I believe the widespread epidemic of breast cancer, just to name one cancer, is today's "wake-up call" (referring to Schwartz's reference to a modern-day Joseph interpreting dreams Pharaoh dreams) that would help imperiled people like me and others, including animals who suffer on this human-ravaged planet.
Joy Oakes, Santa Monica
Adam Gilad's column is a thinly disguised personal ad ("The First Step," Jan. 23). He tells us he is recently divorced, but is into long-term relationships, he has a new car, he is interested in the arts, he enjoys planning dates, goes to expensive restaurants and he will not even consider sex unless it might lead to marriage! My guess is that Adam's mother reads The Jewish Journal.
Regarding Mel Gibson's interpretation of the Gospel stories called "The Passion," these Passion plays have been going on for a long time and have little or nothing to do with history or fact, and a lot to do with faith and belief ("Will Jesus Film Poison Christian-Jewish Ties?" and "No Local Plans to Quench 'Passion,'" Jan. 30).
Unfortunately, Gibson's slavish loyalty to the views of the early Christian fathers will not do anything constructive to increase the great tendency in our 21st century society to bridge the gaps or barriers to religious and social pluralism and genuine tolerance so necessary for our democracy and peace of mind.
Steve Roisman, Los Angeles
Marc Ballon's article "Low Wages Force Workers to Struggle" (Jan. 2) bravely and insightfully addressed a serious issue for the Jewish community. It's always easier to look at the injustices suffered by workers outside of one's own community than inside.
AFSCME Local 800, which represents 450 agency workers, is dedicated to fair, livable wages for employees of the Jewish community. For example, in last year's negotiations we secured an agreement with Jewish Family Service (JFS) to raise the minimum hourly wage rate to $9 per hour. This resulted in approximately 20 employees getting raises beyond the 2 percent cost-of-living raise we negotiated for everyone.
In addition, for several years JFS management had routinely asked the union to agree to waive the city of Los Angeles' "living-wage" ordinance. Last year, reflecting a change in policy, the union refused to do so, resulting, I believe, in three other workers getting additional increases.
Despite these modest successes, major struggles remain for the union. Employees in many classifications continue to earn less than their counterparts in non-Jewish agencies. In the last negotiations, we tried to get management to join us and jointly survey wages in the nonprofit community, but they would not. We will try again more forcefully in negotiations this spring. We also hope to bring other workers into the union, those who work at the many nonunion Jewish agencies and temples, so that we can speak with one voice for all and help bring justice and a living wage to all.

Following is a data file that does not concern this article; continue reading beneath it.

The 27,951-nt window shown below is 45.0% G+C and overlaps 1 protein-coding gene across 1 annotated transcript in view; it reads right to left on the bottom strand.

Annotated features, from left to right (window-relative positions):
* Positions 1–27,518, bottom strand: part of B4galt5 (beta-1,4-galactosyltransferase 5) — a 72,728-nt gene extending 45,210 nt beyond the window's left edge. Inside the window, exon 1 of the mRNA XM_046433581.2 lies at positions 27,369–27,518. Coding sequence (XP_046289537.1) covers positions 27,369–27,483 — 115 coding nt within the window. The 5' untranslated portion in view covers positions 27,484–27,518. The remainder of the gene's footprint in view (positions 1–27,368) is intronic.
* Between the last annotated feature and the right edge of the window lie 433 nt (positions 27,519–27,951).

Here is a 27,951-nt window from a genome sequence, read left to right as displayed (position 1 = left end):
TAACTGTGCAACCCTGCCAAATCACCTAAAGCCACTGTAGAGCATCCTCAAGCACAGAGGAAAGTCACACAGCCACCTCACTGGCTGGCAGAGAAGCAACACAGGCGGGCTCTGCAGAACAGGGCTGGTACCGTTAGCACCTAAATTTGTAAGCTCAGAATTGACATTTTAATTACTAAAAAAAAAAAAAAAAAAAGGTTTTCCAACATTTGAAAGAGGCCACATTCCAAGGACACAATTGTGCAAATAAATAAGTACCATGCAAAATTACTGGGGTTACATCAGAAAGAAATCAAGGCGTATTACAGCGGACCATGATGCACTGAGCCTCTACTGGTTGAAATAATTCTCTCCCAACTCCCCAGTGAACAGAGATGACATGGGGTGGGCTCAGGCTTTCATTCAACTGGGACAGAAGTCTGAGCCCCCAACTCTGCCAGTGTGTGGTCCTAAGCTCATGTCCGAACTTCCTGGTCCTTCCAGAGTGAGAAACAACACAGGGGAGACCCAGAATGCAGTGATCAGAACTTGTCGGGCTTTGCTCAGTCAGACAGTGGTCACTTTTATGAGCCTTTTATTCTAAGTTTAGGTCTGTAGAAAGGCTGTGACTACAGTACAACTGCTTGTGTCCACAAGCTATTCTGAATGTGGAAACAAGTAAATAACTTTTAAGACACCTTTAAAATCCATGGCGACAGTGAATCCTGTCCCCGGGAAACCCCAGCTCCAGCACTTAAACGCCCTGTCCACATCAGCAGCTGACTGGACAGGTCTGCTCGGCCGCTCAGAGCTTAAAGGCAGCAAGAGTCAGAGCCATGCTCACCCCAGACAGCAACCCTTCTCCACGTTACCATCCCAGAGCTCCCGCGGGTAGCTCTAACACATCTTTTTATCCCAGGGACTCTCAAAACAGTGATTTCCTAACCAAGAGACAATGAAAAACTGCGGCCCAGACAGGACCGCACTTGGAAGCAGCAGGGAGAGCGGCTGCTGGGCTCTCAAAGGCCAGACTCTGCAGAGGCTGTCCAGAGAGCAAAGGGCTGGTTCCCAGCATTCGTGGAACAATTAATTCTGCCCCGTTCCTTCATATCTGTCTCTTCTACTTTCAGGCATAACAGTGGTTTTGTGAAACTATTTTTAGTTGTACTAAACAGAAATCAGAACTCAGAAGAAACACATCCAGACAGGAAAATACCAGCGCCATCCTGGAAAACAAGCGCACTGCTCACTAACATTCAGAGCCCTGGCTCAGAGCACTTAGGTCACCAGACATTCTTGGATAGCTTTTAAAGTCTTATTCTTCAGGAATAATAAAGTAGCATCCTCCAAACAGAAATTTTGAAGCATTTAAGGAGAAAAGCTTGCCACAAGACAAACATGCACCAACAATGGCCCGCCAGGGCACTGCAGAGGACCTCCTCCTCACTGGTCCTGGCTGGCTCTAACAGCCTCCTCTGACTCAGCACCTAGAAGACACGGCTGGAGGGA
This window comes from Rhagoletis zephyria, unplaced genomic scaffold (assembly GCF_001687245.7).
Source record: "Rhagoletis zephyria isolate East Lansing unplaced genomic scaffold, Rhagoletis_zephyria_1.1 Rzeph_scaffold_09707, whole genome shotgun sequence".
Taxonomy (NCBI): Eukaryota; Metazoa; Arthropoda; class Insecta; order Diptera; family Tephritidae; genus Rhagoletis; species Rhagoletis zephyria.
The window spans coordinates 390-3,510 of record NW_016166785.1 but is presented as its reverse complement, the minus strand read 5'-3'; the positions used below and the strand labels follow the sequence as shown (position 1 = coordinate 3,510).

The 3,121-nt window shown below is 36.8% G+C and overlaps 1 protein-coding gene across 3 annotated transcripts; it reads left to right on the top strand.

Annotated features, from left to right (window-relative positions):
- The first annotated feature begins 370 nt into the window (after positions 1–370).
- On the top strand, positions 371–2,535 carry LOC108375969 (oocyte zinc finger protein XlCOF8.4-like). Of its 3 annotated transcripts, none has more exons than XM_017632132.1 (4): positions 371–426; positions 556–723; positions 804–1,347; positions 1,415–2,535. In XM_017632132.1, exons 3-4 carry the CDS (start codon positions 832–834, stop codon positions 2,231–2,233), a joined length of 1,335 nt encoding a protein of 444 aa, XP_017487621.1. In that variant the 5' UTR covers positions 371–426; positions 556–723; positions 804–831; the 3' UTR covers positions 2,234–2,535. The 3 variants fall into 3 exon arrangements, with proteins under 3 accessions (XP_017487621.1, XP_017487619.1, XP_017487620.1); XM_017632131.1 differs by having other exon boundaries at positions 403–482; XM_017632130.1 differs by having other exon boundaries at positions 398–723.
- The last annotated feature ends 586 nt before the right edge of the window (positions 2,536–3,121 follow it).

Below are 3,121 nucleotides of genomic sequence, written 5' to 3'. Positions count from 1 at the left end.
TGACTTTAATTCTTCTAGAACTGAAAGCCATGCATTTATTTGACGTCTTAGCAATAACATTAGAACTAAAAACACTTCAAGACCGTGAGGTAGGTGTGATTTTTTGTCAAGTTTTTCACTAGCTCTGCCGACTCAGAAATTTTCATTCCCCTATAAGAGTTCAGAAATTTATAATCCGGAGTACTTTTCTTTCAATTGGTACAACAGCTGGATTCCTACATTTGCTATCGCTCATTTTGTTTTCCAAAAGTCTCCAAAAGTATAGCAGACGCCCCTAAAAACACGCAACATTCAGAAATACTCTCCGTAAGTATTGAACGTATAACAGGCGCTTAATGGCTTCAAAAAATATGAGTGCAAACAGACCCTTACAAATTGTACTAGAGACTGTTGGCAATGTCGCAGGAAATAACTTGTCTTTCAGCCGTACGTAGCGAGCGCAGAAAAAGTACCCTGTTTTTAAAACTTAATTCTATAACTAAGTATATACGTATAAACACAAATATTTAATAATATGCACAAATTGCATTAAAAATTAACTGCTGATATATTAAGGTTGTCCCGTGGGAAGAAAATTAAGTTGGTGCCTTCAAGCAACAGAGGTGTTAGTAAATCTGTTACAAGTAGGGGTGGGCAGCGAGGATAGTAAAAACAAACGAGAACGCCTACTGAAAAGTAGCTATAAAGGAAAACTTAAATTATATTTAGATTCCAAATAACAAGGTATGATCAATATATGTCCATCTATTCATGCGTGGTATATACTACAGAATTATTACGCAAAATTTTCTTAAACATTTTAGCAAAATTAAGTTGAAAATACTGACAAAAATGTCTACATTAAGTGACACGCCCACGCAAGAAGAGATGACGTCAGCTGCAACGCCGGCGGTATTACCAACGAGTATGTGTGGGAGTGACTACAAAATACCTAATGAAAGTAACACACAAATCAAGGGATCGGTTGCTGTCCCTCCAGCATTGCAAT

Jon Lepie, Labor Consultant to AFSCME, Local 800 Washington, D.C.
Whether the Irving Moskowitz organization should be granted a gaming license to fund extremist groups in Israel ought to be contextualized in the framework of the larger war against terror in which the United States and Israel are allies ("Gaming Hearing Takes Israel Spin," Dec. 26). When, for instance, the Moskowitz people sponsor a Web site game, "Judenrat," which invites participants to assassinate Israeli government leaders, that is the kind of hate speech that the California Gaming Commission needs to evaluate in determining the applicant's moral fitness to be granted a gaming license. But, beyond the issues of political racketeering in Hawaiian Gardens and Jerusalem that have been raised, The Jewish Journal article did not address the documented instances of political violence sponsored by the Moskowitz organization.
In this post-Sept. 11 world in which the forces of freedom are fighting an organized barbarism menacing the biblical values of both Israel and America, even the issuance of a gambling permit is at stake in the equation of homeland security. Just as the Shin Bet and other Israeli security authorities have had to contend with Moskowitz's interference with their struggle against violence and terror in the Jewish state, so the California authorities are fulfilling a crucial role in the war against terror by regulating funds that may be used to make Israel's struggle more difficult. As Californians and voters, we should expect from our public officials nothing less.
Rabbi Jeffrey N. Ronald. Lands of the Covenant, Ltd.
In "Home Repair" (Jan. 23), an incorrect Web site address was given for the charity Susan's House. The correct address for Susan's House is www.kys.org.il/susanhome.html .